I’m the boss of me – mental health and self-employment

An image of Harry Truman's desk sign saying 'The Buck Stops Here'

Image http://www.flickr.com/photos/lifeontheedge/ used under Creative Commons (CC BY-SA 2.0)

‘I’d love to be my own boss’. No hassles, no one breathing down your neck, no working when you don’t want to; it seems like a wonderful chance for freedom. Mark Brown asks: what’s being self-employed really like? (This article appears in the Spring 2013 edition of One in Four)

Our current government wishes to foster a more entrepreneurial cultures and is suggesting that self-employment is one of the routes people can take away from claiming benefits. In an environment where traditional jobs can be few and far between, is self-employment a viable option for people with mental health difficulties?

Claire Jones has been through the experience both of starting a business and self-employment. She’s also an Occupational Therapist by trade and experiences mental health difficulties,so has seen the question of self-employment both from personal experience and with an OT’s eye for what help, support and adaptations people need to succeed.

“The big advantage of self-employment for people who have mental health difficulties is that you are the expert in what your own capabilities are,” she says. “You are the person who knows what time of the day you’re best working at, how many days a week you can work, whether of not there are things coming up in your particular timeline that mean you might need to take some time out for work. If you’re able to able to plan your time, accommodate your condition and do that with a minimum of support from outside I think that self-employment can be great.”

“My plan was to have an NHS career but that hasn’t quite worked out and I love what I do now”, she says.  During her own process of recovery from mental health difficulties, Claire was very involved with creative activities: “Not just my own, either. I got really enthused by other people doing them. I got together with a bunch of people and founded an art shop, where we would collect things that people were making and sell them.” By selling drinks and cakes; “essentially we built our own day centre and funded it by selling paintings and things. It wasn’t a viable business model, it didn’t go on forever but that was a really critical turning point for a lot of people who have gone on to do great things in mental health.”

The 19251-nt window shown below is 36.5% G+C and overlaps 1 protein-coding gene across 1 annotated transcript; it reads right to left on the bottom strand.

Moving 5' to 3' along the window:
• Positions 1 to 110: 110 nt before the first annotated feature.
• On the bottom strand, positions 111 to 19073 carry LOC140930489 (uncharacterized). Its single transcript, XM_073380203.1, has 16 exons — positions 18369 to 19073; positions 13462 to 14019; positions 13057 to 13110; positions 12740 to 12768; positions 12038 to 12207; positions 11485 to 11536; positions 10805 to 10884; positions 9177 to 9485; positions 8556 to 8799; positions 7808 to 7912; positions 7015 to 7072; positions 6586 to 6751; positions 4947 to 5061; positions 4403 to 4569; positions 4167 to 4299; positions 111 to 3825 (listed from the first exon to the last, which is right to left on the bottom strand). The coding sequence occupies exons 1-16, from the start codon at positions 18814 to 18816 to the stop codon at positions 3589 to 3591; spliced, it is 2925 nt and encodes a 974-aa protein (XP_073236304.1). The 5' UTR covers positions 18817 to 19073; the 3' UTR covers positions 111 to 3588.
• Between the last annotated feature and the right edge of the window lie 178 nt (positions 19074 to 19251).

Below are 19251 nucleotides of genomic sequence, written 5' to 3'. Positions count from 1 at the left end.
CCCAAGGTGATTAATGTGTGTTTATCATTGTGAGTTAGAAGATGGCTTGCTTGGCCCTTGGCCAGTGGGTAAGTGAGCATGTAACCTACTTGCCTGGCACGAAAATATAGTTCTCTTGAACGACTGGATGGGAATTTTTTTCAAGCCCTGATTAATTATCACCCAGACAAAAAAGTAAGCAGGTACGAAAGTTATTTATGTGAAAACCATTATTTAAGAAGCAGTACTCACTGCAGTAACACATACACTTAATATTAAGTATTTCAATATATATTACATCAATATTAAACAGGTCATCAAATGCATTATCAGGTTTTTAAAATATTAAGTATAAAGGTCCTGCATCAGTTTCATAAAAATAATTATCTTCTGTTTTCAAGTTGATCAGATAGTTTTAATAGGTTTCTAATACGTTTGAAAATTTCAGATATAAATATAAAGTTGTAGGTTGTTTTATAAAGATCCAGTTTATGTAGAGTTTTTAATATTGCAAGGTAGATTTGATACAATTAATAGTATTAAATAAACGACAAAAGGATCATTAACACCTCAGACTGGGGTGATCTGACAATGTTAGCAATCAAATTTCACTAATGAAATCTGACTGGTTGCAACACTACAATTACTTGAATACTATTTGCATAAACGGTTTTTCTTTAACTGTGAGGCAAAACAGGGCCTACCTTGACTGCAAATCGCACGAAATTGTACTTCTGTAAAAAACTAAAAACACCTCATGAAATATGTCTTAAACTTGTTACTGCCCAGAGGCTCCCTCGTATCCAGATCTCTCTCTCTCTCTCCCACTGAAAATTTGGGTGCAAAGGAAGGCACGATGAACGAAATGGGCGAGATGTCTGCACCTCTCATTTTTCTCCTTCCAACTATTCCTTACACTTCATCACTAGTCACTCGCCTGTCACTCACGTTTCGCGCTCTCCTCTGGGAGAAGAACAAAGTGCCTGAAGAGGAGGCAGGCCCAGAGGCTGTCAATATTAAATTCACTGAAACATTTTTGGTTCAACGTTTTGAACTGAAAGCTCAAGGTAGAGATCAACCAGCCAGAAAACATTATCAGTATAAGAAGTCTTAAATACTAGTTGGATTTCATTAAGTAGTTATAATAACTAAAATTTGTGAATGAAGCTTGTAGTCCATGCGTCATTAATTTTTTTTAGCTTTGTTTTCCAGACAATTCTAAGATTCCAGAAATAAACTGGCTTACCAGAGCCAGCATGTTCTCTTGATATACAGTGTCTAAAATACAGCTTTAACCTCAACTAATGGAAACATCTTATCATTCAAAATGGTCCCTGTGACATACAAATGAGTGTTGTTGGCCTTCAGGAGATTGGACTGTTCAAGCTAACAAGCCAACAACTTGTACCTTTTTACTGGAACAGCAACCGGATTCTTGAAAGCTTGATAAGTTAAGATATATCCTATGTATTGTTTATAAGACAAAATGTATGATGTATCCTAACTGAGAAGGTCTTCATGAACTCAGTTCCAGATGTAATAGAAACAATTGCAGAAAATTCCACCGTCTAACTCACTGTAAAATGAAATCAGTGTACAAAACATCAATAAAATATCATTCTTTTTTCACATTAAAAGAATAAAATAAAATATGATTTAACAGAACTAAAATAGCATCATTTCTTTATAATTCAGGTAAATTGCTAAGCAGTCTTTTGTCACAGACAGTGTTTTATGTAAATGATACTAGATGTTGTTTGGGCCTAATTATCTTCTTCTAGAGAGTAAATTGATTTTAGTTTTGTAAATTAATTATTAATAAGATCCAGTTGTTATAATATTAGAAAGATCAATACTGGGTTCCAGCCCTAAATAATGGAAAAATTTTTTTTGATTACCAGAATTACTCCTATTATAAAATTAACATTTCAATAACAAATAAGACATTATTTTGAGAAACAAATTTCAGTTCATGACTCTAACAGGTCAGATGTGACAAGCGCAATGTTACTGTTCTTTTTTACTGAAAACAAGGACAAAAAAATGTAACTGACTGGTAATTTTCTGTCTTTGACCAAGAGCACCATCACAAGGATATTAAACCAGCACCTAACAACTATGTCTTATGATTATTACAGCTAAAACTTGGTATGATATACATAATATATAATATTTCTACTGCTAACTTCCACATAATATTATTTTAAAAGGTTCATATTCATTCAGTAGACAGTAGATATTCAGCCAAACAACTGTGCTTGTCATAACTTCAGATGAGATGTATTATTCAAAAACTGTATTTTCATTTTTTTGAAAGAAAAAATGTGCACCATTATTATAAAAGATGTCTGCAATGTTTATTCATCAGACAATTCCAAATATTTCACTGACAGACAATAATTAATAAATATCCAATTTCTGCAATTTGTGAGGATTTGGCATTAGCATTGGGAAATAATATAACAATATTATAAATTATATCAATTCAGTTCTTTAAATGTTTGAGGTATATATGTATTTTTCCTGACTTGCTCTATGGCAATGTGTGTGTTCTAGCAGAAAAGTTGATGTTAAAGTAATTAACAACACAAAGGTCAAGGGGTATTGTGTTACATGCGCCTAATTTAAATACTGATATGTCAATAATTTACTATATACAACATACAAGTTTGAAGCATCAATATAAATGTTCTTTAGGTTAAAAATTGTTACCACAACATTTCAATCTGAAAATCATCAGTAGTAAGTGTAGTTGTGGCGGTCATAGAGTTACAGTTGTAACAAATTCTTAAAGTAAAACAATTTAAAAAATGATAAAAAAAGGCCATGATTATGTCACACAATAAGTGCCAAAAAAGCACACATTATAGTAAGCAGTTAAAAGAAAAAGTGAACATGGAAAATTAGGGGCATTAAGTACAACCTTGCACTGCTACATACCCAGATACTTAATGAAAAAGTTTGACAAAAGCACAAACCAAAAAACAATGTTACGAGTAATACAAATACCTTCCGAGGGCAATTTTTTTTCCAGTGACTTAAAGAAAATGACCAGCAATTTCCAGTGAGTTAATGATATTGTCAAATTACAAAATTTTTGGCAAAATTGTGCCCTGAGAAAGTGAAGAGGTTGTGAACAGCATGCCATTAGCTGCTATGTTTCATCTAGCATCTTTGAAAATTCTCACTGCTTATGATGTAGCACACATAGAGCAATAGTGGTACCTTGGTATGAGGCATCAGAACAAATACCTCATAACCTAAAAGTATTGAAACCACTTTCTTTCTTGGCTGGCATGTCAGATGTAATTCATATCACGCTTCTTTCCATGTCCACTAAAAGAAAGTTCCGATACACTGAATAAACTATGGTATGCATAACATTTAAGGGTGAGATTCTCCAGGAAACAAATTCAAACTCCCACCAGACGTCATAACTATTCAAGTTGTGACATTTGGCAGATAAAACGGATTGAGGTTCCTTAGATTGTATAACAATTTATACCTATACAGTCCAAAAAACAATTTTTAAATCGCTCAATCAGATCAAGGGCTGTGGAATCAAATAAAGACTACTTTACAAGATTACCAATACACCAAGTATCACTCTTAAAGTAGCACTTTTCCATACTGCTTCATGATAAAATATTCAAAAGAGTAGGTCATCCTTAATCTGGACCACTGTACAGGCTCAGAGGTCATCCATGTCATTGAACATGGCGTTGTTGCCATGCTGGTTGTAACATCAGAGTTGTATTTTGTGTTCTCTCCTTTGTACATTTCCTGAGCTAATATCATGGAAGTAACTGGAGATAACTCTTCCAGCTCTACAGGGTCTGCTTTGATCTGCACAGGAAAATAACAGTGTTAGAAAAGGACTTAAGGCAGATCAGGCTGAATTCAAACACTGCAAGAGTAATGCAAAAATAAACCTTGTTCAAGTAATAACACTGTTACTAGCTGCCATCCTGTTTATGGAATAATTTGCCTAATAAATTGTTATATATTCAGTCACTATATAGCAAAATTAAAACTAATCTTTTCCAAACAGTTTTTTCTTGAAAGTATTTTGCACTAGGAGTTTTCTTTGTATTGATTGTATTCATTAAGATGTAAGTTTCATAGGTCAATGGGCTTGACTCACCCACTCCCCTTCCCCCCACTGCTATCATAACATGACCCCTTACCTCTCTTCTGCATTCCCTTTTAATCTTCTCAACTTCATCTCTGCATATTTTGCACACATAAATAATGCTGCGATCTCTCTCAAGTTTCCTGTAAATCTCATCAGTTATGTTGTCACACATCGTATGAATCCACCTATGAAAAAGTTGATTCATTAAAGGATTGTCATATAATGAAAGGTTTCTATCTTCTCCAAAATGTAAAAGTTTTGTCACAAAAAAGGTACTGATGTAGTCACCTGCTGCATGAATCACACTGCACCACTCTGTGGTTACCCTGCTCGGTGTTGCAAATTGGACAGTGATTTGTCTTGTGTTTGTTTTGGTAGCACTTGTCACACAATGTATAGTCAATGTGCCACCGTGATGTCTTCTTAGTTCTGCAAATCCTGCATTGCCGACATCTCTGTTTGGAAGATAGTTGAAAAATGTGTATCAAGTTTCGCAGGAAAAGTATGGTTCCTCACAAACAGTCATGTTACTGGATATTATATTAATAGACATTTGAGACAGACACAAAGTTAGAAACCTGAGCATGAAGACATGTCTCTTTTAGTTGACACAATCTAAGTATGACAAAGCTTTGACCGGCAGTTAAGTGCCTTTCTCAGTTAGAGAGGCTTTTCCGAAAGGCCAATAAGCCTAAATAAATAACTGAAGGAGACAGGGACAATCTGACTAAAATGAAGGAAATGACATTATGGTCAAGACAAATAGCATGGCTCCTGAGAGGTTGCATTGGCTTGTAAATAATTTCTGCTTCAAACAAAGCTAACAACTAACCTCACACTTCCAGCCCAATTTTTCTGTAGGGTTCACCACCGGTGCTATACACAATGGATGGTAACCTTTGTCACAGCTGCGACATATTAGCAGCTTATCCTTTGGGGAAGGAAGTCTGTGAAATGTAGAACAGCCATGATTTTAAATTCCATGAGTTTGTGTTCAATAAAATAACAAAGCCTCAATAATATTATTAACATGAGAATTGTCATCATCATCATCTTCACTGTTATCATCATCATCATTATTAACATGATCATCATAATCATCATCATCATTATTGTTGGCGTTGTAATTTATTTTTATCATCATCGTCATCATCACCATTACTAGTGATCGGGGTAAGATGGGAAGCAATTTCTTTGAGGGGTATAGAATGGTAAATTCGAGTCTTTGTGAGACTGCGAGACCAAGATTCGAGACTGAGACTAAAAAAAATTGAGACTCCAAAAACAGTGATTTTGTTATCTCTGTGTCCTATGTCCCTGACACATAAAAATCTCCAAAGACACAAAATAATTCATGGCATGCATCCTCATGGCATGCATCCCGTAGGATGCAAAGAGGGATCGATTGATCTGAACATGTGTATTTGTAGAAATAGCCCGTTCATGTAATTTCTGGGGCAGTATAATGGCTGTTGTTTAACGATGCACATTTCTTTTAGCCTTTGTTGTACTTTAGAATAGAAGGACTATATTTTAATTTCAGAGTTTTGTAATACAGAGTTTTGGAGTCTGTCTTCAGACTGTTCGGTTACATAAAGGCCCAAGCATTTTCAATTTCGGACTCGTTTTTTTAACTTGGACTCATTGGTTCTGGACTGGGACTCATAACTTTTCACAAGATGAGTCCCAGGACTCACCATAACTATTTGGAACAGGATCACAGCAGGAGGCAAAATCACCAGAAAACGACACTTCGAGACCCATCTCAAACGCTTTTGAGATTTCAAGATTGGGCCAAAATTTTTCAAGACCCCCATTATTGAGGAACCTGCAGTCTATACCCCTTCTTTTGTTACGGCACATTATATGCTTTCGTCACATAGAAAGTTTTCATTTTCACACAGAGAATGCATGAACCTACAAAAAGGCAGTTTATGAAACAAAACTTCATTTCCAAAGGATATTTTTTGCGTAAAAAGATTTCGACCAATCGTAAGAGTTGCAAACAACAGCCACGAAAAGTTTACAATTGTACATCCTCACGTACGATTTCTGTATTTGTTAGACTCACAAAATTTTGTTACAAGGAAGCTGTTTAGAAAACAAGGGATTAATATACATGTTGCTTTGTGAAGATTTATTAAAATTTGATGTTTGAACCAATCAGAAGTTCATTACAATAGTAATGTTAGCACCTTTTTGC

During that period she also became involved in learning and practising complementary therapies and had a period of self-employment founding and working in the shop and “a kind of simultaneous period of self-employment learning and developing skills in complementary therapies and body work which then went on for much longer than the shop.”

The Big Question

For Claire, the biggest question is “whether or not you can make a living doing what you want to do and what you feel able to do.” She makes a distinction between self-employment selling your time and skills directly to someone else and setting up your own business to create something that people will buy: “Entrepreneurs are people who develop things to sell, whether that’s a new service, a product or things that you make. If you’re selling your time it is always dependant on you being available to give that, there is no way around it. You are only able to sell the time you have available. If things are going to effect the amount of time you have available – like having appointments at the hospital, periods of time where you really have to prioritise self-care, other demands on you like caring responsibilities or whatever – all of this cuts into the potential number of hours of your time that you can have to sell or promote what you do. On the other hand, if you create a business that is creating a thing, there’s a point where you can in theory step back from that and that thing can continue to be sold. Personally, I like to sell my time.”

What are you selling?

Whether selling your time or selling things, you’ll need to work out exactly what it is you’re selling and who is going to buy it. Unlike working for someone else, you’ll have to find your customers and you’ll have to make difficult decisions about what you need to actually carry out your business or to sell your time. Says Claire: “First of all identify what you need then find how you can accommodate that need. I think you need to have a lot of self awareness. You need to be able to ask yourself some quite searching questions. You need to be far enough along in your recovery journey that if you find yourself say ‘it’s not the right time for me to do this’ or ‘I just don’t think I’m able to do this’ that that’s not going to be experienced as a massive failure.”

“One of the big things for a lot of people with a mental health difficulty is that it becomes increasing difficult to cope with – in quote marks – ‘everyday normal life’, like administrative tasks for instance. It can be very, very difficult for people to do things like answer the phone, answer letters and interact with the world. Obviously, if you’re self-employed this is really important to do. There are different things you can do, like using a virtual PA service to answer your phone. During a time of crisis you can have your phone on divert and they deal with and you pay for that. Or making arrangements to conduct business in the way that you feel most comfortable doing.”